Human rights law may be changed

#1
http://news.bbc.co.uk/1/hi/uk_politics/4768259.stm

The UK government might have to bring in new legislation to prevent the Human Rights Act endangering public safety, the lord chancellor has said.
Lord Falconer said cases such as that of rapist Anthony Rice, who murdered a woman while on parole, raised concerns over how the law was working.

The act was also cited when a court ruled nine Afghan asylum seekers who hijacked a plane could stay in the UK.

Human rights groups said the current concerns were not a fault of the act.

"Amending our human rights act because of gross public service failures is like handing a repeat burglar the key to your house," said Shami Chakrabarti, director of campaign group Liberty.
 
#2
It’s about time something was done to end the ludicrous state of affairs. This country is journeying itself into a dark hole of oppression of freedom of speech “unless you are a member of an ethnic minority” It’s happening in every corner of politics the workplace and for me personally the Army.

People should not be allowed to hijack planes as an easy excuse to escape tyranny and oppression. What they should be doing is standing their ground and fighting the thing they feel is wrong, and if their cause is just the majority will join and they will win. I am sure something similar to this happened during the 2nd World War.

People, who immigrate to this country, have every right to sustain their beliefs and culture, but not when it is to the detriment of the host nation. If this is not acceptable to them then they should return on the soonest flight back to their own country. And they should not be conspiring about blowing our tube trains and buses up, and whatever else they have planned.

It is also the same reason why we should no longer be in Iraq, the people of Iraq have sent us a message for several months now saying the want us out of their country, I think we should take the hint and let them sort the problems they currently have out by themselves, as we with our outlook on democracy, will not be able to resolve the problems that country has.

It is time the British government listened to the British people and started controlling immigration and asylum seekers, along the same lines as Australia, if there is no real need for you to be here or you can’t offer this country anything but turmoil, then FCUKOFF.

If they don’t then our own extremist parties like the BNP will start to make an impact on local government then possibly God forbid National government.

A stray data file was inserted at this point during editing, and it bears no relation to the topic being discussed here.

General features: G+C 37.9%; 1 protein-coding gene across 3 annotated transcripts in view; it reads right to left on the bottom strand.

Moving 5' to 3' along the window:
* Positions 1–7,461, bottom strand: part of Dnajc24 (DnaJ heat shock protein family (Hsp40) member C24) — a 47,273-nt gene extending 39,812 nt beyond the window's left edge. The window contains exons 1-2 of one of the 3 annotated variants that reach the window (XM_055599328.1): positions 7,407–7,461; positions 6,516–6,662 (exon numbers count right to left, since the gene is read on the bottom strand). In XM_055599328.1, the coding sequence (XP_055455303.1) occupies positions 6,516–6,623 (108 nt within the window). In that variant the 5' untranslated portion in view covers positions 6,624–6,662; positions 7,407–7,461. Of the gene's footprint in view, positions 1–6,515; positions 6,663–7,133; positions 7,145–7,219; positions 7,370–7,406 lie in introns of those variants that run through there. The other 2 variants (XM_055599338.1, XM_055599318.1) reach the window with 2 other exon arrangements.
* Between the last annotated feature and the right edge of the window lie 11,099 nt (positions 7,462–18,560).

#3
Not surprising considering the press its been getting and how popular it is with most people.

Seems the Conservatives are also talking about either amending or abolishing the act as well if they were elected. Not sure how feasible withdrawing from the convention as a last resort would be but it sounds on the face of it like a fairly reasonable proposal. I'm actually quite shocked, a politician that sounds like he's talking sense and with a policy that I could actually support! Who would have thought? :)
 
#4
I'll wager a pipe of port that any proposed changes will contravene the European Human Rights Act. To achieve any meaningful change will require us to pull out of the EU completely which I would fully support! The biggest problem with the HRA is the Government are powerless to force their intent and interpretation on the Judiciary who enforce the Act, as we have seen several times this week with the rights of murderers and foreign scum being put before the agrieved and we who pay for it all. The BNP might not be such a bad lot after all!!!
 
#6
Reality tells me you're entirely correct about the BNP but it would be a hell of a fcukin' wake up call if one of them ever became an MP! I seem to recall that Sinn Fein were thought of in a similar light and look at what happened there!
 
#7
That I cannot deny you are entirely correct, it would be the wake up call this country needs. As far as Sinn Fein is concerned I am a Soldier and know what that name means, the name disgusts me, and they way the British Government has let them into the political arena is a travesty.
 
#8
Too many times have suspect's hidden behind the HRA. The doo gooders of the world overlook the victim so as not to upset the perpetrator on the basis of their Human Right's being abused.How many times have we seen someone from Amnesty Int standing up for the perp?
It's about time the Gov removed the HR shield from abuse by making it harder to hide behind.
 
#9
Did you know that there are over 100 organisations that look after "offenders" but there's only one, "Victim Support" to look after the offended! Speaks volumes about Bliars' claim "to be tough on crime and tough on the causes of crime"!
 
#10
An_Englishman said:
Did you know that there are over 100 organisations that look after "offenders" but there's only one, "Victim Support" to look after the offended! Speaks volumes about Bliars' claim "to be tough on crime and tough on the causes of crime"!